Physics Major and Physics Faculty collaborate with researchers in Kanpur, India
Friday, February 16, 2018 —
Physics major Wyatt Wetzel, along with Associate Professor Mishkat Bhattacharya, visited the group of Prof. A.K. Jha at the Indian Institute of Technology, Kanpur, India during Dec 24, 2017-Jan 3, 2018 on a collaborative research visit funded by the National Science Foundation. The research topic centered on the physics of light carrying orbital angular momentum and its interaction with mechanical degrees of freedom. The photograph shows Wyatt (L) discussing experiments in the lab of Prof. Jha (R) and his graduate student Girish Kulkarni (C).
AST graduate students win awards at 231st American Astronomical Society meeting
Friday, February 16, 2018 —
Posters presented by AST Ph.D. students Yashashree Jadhav and Chi Nguyen earned them both Chambliss Astronomy Achievement Awards at the 2018 Winter meeting of the AAS in Washington DC, this January. Yashashree and Chi were among only 6 graduate students selected for these awards. They were part of a large RIT contingent at the meeting, including some 15 students, post-docs, faculty and alumni. As well as the award winners, Jesse Bublitz and Annie Dickson-Vandervelde also presented posters, while Kristina Punzi, Kevin Cooke, Jake Lange and recent alumna Dr. Triana Almeyda ('17) all gave talks. In his capacity as the current chair of the AAS Committee on Employment, Dr. Joel Kastner, interim AST Program Director, oversaw a wide range of career and professional development events and workshops, ably assisted by AST alumnus and fellow committee member Dr. Rudy Montez (’10).
AST PhD student's Mysterious "Winking" Star research published and highlighted by NASA
Friday, December 22, 2017 —
Kristina Punzi, AST PhD Student, published a paper concerning a mysterious "winking" star RZ Piscium, that suddenly dims by a factor of 10-20 in brightness. Her paper describes her research team’s new XMM-Newton X-ray and ground-based (Keck and Lick Observatory) optical spectroscopy results that (a) nail down the youth of the star and (b) provide strong evidence that the star's dimming is most likely caused by the intermittently intervening wreckage of one or more giant planet(s) now being "eaten" by the star.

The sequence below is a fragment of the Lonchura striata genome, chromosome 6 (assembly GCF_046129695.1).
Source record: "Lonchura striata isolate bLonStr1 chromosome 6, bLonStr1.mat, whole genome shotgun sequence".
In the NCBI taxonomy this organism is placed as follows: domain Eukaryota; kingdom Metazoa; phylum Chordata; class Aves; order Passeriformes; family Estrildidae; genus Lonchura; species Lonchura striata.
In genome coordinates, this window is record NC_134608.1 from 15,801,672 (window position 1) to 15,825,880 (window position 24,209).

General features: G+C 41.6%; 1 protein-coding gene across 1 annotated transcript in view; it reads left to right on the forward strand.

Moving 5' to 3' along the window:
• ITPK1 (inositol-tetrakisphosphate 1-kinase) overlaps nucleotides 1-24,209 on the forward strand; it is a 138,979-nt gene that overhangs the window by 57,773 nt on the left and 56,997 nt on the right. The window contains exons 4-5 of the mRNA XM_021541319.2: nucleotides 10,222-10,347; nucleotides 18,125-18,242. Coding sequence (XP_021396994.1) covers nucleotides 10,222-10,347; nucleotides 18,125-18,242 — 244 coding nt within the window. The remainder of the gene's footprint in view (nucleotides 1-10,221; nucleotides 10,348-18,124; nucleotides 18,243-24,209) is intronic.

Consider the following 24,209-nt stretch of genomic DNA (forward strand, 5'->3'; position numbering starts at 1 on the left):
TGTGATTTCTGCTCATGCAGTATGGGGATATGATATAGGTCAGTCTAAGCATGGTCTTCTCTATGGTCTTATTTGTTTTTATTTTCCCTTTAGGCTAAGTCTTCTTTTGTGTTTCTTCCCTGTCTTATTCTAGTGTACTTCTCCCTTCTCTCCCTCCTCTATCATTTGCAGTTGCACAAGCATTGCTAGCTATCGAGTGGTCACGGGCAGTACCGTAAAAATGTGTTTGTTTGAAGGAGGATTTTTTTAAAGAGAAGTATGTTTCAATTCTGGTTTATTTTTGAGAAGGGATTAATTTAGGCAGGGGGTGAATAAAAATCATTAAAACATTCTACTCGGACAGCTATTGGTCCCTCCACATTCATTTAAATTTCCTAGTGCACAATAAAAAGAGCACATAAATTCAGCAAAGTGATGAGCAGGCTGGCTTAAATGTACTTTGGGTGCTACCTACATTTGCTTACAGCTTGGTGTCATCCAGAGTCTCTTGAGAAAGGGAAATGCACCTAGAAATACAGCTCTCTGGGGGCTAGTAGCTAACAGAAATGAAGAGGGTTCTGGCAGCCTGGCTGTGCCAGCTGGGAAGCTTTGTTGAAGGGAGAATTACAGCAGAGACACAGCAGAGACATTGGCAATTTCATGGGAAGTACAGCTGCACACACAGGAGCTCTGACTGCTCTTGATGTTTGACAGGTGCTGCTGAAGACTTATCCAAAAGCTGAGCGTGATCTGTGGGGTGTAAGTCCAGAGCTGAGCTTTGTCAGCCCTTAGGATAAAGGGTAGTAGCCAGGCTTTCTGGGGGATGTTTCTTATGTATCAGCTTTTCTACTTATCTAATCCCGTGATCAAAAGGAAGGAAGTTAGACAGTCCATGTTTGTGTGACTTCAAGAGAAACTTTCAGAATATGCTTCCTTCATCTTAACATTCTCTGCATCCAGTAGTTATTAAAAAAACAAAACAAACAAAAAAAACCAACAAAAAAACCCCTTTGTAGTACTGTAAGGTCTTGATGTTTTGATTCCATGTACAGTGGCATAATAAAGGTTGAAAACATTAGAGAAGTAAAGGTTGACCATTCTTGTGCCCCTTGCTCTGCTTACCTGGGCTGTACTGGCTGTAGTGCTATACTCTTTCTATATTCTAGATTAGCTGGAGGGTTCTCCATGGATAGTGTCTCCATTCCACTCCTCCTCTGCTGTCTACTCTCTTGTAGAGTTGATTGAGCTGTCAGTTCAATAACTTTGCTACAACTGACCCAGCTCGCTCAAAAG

AST had the largest contingent of student presenters at the Astronomical Society of New York's annual meeting
Friday, December 8, 2017 —
On November 10-11, AST students, faculty, and postdocs attended the annual meeting of the Astronomical Society of New York at Union College in Schenectady, NY. Three students (Kevin Cooke, Yashashree Jahdav, and Chi Nguyen) gave talks at the meeting while five students (Victoria Butler, Annie Dickson Vandervelde, Trent Seelig, Meaghann Stoelting, and Brittany Vanderhoof) presented posters. AST had the largest contingent of student presenters at the meeting and all were well-received.
AST Faculty publish research on Merging Binary Black Holes
Wednesday, October 25, 2017 —
Sukanya Chakrabarti and co-author Richard O'Shaughnessy (SMS Faculty) published a paper in Astrophysical Journal Letters https://arxiv.org/abs/1710.09407 on "The Contribution Of Outer HI Disks To The Merging Binary Black Hole Population"
The Astrophysical Sciences and Technology (AST) PhD program had a record number of graduates in 2017
Friday, September 1, 2017 —
The Astrophysical Sciences and Technology program had a record number of PhDs graduating this year including Dmitry Vorobiev (Spring 2017), Andy Lipnicky (Summer 2017), Yuanhao “Harry” Zhang (Summer 2017), Triana Almeyda (Summer 2017), Alexander Rasskazov (Summer 2017), and Dennis Bowen (Fall 2017).